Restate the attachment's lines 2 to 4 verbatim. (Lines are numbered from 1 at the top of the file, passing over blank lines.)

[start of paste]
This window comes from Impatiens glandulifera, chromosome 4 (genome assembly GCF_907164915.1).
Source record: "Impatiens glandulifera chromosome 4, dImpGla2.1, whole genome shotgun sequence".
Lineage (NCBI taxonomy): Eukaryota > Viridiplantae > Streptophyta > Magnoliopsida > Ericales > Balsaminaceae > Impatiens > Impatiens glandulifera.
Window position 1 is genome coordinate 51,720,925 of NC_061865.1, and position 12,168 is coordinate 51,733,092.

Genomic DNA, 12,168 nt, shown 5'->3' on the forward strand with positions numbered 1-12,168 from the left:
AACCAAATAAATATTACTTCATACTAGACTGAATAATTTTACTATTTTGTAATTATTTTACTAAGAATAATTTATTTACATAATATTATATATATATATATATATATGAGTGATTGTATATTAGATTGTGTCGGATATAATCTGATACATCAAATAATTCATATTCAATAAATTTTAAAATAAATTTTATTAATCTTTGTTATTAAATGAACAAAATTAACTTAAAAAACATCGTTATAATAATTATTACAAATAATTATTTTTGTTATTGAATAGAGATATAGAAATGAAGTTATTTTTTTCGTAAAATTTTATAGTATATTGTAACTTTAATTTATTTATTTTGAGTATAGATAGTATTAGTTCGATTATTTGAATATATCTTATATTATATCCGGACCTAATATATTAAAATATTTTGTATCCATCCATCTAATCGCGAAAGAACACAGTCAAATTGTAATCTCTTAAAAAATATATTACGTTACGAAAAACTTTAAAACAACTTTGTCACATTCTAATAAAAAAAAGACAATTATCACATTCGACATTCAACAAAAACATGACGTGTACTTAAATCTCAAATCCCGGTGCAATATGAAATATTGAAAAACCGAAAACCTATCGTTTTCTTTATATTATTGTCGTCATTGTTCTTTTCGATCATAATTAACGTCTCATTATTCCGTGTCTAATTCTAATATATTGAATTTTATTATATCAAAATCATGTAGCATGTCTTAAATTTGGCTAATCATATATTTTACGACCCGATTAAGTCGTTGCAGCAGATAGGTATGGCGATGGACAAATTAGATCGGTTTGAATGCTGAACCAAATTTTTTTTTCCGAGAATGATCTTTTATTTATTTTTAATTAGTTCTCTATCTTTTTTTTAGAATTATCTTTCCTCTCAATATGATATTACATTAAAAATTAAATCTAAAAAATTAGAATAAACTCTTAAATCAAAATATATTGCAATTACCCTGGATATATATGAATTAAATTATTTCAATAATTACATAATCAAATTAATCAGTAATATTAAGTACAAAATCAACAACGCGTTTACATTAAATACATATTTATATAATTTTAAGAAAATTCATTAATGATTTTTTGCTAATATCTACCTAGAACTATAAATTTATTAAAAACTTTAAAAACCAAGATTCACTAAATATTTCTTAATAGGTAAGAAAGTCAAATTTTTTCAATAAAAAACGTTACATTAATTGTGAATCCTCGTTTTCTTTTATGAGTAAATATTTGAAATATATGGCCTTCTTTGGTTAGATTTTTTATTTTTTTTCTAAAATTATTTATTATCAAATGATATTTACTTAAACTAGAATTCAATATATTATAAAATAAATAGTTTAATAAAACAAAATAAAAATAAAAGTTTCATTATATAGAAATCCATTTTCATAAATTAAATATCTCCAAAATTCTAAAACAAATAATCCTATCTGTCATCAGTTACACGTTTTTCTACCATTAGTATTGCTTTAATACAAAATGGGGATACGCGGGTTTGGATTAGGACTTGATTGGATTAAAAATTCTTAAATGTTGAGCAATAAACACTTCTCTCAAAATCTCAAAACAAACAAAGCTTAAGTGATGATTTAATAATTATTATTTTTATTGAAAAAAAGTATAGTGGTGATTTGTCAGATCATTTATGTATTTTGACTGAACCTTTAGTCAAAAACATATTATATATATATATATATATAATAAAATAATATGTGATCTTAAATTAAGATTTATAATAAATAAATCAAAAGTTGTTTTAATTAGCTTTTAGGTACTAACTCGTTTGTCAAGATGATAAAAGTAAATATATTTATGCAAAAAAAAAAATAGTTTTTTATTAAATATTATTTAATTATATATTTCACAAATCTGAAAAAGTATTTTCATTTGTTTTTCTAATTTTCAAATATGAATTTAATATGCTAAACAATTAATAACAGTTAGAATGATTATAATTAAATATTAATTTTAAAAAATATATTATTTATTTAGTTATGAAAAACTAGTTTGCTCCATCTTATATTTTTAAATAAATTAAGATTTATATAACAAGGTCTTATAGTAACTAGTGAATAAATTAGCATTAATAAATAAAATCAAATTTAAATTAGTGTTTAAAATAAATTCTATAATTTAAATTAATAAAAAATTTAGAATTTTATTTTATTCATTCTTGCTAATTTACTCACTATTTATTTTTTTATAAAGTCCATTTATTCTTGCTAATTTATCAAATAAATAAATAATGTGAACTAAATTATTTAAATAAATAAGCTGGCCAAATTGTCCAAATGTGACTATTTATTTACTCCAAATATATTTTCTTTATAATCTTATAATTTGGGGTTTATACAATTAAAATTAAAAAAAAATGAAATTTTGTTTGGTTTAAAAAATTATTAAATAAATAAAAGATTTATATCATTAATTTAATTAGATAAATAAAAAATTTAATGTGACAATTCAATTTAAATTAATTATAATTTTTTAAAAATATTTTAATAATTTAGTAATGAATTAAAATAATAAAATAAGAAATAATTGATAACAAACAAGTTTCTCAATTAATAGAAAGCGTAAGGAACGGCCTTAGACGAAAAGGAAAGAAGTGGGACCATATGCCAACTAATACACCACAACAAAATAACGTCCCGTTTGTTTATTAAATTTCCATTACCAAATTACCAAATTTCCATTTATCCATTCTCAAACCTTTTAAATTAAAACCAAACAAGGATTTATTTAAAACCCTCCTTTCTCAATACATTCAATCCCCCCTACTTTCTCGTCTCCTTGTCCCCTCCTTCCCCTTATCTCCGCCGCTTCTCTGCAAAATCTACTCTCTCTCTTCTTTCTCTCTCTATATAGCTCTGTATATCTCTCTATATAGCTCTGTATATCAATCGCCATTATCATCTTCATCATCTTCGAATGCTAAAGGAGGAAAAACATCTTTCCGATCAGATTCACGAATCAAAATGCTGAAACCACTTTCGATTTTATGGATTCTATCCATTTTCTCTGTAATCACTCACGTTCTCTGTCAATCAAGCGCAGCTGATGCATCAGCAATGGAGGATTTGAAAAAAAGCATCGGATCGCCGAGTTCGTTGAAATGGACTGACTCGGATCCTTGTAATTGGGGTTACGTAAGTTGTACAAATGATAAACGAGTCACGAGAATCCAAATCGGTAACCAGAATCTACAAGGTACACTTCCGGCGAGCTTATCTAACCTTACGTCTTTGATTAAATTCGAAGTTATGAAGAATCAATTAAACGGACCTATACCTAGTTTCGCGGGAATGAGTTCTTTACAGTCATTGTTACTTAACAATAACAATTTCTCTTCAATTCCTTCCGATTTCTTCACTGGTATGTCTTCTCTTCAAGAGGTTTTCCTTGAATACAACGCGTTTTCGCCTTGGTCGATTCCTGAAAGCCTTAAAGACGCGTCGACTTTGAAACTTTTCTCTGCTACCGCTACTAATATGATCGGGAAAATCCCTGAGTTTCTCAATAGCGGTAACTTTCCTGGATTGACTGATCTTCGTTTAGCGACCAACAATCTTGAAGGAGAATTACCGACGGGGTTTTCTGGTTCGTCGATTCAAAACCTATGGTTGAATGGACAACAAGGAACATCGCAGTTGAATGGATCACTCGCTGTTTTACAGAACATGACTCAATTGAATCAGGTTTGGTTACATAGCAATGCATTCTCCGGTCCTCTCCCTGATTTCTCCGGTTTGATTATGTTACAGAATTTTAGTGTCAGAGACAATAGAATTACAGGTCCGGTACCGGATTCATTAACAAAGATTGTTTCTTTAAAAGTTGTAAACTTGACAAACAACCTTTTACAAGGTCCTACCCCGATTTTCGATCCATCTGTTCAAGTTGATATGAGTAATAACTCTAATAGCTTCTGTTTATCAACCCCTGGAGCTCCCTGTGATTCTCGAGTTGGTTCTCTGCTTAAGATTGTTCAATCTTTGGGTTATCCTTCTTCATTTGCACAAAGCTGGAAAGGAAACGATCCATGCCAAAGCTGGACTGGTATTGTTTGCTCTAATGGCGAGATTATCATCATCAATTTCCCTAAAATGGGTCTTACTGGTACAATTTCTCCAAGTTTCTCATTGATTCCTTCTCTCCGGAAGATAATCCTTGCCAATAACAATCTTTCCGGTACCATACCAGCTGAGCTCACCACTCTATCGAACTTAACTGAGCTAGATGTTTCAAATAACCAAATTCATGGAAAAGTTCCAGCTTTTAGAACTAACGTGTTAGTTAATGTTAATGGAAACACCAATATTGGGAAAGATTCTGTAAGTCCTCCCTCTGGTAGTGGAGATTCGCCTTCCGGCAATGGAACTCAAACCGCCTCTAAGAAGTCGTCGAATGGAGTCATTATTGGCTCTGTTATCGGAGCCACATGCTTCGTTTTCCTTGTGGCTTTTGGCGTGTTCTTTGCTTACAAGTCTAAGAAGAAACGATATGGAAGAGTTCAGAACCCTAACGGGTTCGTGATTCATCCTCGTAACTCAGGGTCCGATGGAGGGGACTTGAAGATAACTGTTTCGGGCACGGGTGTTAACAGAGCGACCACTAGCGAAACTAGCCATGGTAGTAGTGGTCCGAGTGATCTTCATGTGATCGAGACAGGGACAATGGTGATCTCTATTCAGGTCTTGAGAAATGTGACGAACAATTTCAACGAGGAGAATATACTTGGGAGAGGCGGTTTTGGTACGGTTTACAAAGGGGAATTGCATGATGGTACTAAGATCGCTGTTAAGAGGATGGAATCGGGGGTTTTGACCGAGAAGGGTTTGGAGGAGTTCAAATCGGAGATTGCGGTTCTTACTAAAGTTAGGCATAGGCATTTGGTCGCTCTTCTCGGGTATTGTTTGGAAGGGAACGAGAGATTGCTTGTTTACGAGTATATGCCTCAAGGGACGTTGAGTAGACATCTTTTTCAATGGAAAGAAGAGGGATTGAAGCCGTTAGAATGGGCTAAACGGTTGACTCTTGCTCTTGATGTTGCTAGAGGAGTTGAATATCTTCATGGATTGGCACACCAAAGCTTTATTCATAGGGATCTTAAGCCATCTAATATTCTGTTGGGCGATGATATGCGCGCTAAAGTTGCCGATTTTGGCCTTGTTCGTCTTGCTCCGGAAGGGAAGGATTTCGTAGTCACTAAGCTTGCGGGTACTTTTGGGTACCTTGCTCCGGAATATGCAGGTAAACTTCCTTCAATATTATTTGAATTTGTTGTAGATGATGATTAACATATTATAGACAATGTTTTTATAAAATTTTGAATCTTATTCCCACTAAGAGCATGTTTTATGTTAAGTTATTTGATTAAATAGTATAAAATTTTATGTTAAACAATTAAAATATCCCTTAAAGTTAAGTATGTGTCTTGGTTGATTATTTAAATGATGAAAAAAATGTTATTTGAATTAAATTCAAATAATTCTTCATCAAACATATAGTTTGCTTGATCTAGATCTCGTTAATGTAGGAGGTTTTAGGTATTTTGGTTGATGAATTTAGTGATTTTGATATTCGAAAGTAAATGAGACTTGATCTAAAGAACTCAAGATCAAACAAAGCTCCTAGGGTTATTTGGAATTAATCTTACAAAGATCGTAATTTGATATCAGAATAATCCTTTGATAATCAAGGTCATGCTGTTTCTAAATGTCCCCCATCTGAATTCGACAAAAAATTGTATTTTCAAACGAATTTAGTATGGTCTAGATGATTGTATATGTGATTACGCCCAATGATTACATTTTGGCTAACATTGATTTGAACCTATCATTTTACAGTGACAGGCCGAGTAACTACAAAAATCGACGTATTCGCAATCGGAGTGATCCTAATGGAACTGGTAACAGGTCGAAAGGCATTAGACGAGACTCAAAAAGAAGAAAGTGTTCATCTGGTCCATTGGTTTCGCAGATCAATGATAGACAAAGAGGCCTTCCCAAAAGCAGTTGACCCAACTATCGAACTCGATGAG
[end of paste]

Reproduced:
Source record: "Impatiens glandulifera chromosome 4, dImpGla2.1, whole genome shotgun sequence".
Lineage (NCBI taxonomy): Eukaryota > Viridiplantae > Streptophyta > Magnoliopsida > Ericales > Balsaminaceae > Impatiens > Impatiens glandulifera.
Window position 1 is genome coordinate 51,720,925 of NC_061865.1, and position 12,168 is coordinate 51,733,092.